No wonder I was confused and desperate. No wonder my prayers took on the tint of me trying to convince God that what I wanted was actually the right thing for me. 

I wonder sometimes if, in those days, God was like “Duh! I know it’s the right thing! Why do you think I gave you that desire in the first place? Just shut up and do it!”

And on the other hand as I was trying to do the things I felt like I was “supposed to do” even though they weren’t working out and were making me miserable I wonder if God was thinking “Just quit! I never intended you to do that!”
Or maybe God was like, “There’s no plan except for you to be whole and fulfilled and know yourself.”

Maybe my prayers are less desperate these days because I no longer believe that God has one singular path and plan for my life. I don’t believe that if I make one “wrong” decision that I will be doomed for eternity.

I believe that my instincts and desires are God given and that I am supposed to learn from them. That the point of being human is to be fully alive. To know ourselves. To be in community with others.

Maybe part of it is getting older. I realize that there are just things about me that are true. I don’t do mornings, for instance. It’s funny how often I’ve felt bad or guilty about then when, really, it’s how I am wired. When I was little my mom used to have to wake me up for kindergarten. I went to afternoon kindergarten. I remember as a little kid being put into bed and it taking me hours to fall asleep. I would tell myself stories and toss and turn until I finally dropped off. Then I would sleep until noon. These days I fall asleep instantly because I know that I fall asleep best between midnight and one am. And I do best during the day if I can sleep until 9 or 9:30. There’s nothing wrong with that, it’s just how I am wired. What has changed, though, is that I no longer beat myself up for my wiring. Same with being introverted. It takes me longer to warm up to people and I need more time alone to recharge. There’s nothing wrong with that.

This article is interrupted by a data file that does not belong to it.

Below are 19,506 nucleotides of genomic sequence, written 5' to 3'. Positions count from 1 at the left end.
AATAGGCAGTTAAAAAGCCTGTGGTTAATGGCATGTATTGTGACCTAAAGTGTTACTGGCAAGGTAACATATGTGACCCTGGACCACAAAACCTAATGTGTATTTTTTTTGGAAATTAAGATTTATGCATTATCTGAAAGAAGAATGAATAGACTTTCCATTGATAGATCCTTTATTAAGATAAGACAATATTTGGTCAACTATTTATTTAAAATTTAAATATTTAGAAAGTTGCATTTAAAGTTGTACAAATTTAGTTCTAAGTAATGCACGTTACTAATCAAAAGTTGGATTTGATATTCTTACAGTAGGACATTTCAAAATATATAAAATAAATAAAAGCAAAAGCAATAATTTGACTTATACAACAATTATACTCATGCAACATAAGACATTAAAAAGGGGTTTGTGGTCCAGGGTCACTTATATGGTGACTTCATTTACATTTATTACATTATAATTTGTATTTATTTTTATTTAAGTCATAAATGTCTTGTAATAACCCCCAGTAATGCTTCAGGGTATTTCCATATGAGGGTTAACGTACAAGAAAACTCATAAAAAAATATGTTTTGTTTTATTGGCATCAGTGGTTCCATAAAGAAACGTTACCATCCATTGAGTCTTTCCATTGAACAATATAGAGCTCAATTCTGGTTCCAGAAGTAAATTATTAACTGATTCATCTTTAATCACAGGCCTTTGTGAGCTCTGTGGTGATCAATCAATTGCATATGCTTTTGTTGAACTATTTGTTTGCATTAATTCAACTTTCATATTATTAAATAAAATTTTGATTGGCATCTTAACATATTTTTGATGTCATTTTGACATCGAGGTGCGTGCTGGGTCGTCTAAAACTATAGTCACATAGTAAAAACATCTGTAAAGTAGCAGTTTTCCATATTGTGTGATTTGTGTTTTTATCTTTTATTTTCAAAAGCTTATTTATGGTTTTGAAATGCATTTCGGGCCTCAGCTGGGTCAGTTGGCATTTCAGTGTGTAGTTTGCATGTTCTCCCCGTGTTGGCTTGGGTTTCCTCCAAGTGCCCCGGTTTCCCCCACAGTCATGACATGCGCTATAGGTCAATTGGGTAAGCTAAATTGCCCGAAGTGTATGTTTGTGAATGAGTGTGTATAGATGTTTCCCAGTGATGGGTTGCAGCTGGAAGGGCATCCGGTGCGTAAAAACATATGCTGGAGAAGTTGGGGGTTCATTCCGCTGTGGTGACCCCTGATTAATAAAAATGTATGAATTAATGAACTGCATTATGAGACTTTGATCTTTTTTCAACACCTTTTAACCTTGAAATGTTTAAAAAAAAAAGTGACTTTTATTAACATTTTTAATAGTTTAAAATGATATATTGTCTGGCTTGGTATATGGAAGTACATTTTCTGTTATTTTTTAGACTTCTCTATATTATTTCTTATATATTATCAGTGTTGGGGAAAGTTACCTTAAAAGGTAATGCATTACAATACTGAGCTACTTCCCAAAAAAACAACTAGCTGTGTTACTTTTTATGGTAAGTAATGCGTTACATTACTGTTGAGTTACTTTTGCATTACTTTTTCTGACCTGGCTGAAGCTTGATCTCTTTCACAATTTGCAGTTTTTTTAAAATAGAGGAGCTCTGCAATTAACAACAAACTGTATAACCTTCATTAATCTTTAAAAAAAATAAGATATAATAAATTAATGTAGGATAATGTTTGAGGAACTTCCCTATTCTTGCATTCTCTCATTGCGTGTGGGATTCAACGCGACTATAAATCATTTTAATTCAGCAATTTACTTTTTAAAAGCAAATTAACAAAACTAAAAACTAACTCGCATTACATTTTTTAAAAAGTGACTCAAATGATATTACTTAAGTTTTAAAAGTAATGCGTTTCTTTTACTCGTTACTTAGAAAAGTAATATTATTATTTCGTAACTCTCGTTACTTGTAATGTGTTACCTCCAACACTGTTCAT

Can our desires lead us to selfish places? Certainly. When we are consumed with what we want and need and don’t pay attention to anyone else, when we consume and consume with no thought of what it costs other people, when we take with no concern for who we are taking from, that is harmful and wrong. When we violate other people that is sin. 

But choosing a career path that fits with our skills and brings us joy? Investing in hobbies that bring us refreshment and peace? Being in relationships that are healthy and inspire us to be our best selves? That’s what it means to be alive. To learn and to grow.

These days I believe God is interested in my health and wholeness. I believe God is interested in my being the best version of myself. And you know what? When I am the best version of myself, when I am happy and whole, only then am I able to unselfishly serve others. I am able to do work for justice out of the fullness of my life. I am not doing justice work out of a sense of obligation or because I have to or because I will go to hell if I don’t. I’m not doing it because I feel guilty if I don’t. I’m not doing it even though I am burned out and exhausted. I am doing it because I care, because I believe that our well being is interconnected. I do it because I believe that the people next to me are my neighbors who also deserve to live full and whole lives.

So my prayers these days: help me to know where I am most needed. Help me to know where my skills can best be used. Help me to know how to be whole. Help me to know how to listen. 

And then I am silent. I let my gut and intuition speak. I see what bubbles up. Then I get to work.

Through it all I feel God’s pleasure that I am fully alive. God doesn’t need desperation, God needs wholeness. God doesn’t require me to walk a tightrope, God requires me to show up where I am and get to work bringing about God’s kingdom.

I don’t have to be anything other than who I am. Who I am is enough. I will learn and change and grow. I will get more clear on who I am and what I need. I will learn to be a better friend and partner and person. But I will learn best from a sense of enoughness instead of sense of lack. I will learn better from a sense of peace than from a sense of desperation.

I will soak in the silence. I will pray. I am enough.